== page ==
Curator Jeff Beekman states that Land Art, one of the seminal movements beginning in the late-1960s was largely born out of a frustration with the growing commercialization of the art world and the limitations of the traditional “white cube” gallery. At its core this movement sought to tie together artwork and the landscape into which the works were inextricably merged. The most well-known early examples took the form of dramatic interventions into the landscapes of primarily the American Southwest.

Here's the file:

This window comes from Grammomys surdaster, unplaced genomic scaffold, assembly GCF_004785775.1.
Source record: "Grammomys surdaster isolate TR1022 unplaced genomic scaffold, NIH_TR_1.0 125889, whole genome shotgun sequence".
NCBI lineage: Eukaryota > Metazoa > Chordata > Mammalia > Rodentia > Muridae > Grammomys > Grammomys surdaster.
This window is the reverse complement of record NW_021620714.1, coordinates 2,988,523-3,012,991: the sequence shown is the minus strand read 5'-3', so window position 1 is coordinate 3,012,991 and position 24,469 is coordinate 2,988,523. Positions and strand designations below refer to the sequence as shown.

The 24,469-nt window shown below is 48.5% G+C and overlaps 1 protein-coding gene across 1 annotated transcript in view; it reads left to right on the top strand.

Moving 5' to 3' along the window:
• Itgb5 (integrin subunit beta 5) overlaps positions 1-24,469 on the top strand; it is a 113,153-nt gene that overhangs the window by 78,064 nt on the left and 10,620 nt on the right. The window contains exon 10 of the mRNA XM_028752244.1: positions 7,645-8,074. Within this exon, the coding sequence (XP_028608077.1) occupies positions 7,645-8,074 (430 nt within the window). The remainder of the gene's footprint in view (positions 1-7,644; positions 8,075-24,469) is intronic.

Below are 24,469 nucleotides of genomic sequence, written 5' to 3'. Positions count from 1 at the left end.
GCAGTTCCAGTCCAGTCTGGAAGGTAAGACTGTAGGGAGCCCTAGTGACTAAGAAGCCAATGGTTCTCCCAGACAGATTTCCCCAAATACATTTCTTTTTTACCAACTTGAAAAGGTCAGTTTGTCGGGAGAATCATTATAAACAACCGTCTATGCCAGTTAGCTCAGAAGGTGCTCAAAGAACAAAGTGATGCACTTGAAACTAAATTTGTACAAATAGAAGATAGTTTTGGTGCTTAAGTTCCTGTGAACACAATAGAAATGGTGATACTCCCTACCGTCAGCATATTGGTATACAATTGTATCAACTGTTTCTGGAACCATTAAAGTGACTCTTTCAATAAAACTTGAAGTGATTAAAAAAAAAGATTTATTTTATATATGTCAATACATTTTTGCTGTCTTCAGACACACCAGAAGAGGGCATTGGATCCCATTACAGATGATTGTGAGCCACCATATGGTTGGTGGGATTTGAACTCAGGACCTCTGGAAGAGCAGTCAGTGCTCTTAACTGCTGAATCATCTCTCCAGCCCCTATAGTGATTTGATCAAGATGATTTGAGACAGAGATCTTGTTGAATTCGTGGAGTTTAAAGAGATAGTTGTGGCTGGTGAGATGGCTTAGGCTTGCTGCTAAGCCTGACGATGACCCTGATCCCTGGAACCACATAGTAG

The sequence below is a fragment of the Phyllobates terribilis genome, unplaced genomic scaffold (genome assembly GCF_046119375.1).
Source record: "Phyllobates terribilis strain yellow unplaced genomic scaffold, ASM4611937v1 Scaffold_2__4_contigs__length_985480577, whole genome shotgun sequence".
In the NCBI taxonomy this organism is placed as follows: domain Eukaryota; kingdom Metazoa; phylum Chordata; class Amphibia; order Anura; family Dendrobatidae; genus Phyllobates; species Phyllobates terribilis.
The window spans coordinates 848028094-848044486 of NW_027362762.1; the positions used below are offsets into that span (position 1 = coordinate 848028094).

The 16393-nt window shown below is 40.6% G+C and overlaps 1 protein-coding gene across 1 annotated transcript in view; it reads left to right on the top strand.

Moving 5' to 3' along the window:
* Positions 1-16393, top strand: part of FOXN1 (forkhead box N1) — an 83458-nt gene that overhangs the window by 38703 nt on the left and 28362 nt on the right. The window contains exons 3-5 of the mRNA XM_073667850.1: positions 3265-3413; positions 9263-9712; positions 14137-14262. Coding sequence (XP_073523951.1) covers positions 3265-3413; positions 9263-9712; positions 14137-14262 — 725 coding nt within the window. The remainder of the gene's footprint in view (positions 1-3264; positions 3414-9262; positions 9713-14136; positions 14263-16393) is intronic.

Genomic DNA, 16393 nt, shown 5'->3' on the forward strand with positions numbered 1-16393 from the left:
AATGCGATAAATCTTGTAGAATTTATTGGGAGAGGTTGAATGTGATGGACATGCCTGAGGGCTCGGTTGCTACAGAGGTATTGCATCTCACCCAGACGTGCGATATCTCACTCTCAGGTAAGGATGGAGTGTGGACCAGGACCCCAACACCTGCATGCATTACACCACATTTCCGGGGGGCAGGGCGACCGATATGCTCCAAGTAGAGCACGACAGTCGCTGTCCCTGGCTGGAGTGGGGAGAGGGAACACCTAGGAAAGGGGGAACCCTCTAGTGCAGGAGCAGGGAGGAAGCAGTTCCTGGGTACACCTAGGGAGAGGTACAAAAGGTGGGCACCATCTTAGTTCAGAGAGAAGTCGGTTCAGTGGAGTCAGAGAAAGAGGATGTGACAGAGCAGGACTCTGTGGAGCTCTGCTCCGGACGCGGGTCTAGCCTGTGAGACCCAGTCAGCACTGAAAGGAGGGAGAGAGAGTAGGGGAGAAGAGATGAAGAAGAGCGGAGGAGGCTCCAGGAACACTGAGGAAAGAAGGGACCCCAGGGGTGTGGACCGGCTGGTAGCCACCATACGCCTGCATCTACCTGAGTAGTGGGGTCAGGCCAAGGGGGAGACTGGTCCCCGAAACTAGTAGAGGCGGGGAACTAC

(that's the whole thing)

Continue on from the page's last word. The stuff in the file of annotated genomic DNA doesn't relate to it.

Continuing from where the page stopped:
What has emerged since the formative years has become a sophisticated and varied extension of the discussions of the early practitioners. This movement has grown to encompass issues of ecology and sustainability, an exploration of how human and natural forces have shaped one another in historical and contemporary landscapes, and an exploration of past approaches to the mythologies we have about land, particularly as it relates to the concept of manifest destiny and borders.
Credit: Exhibition overview from museum website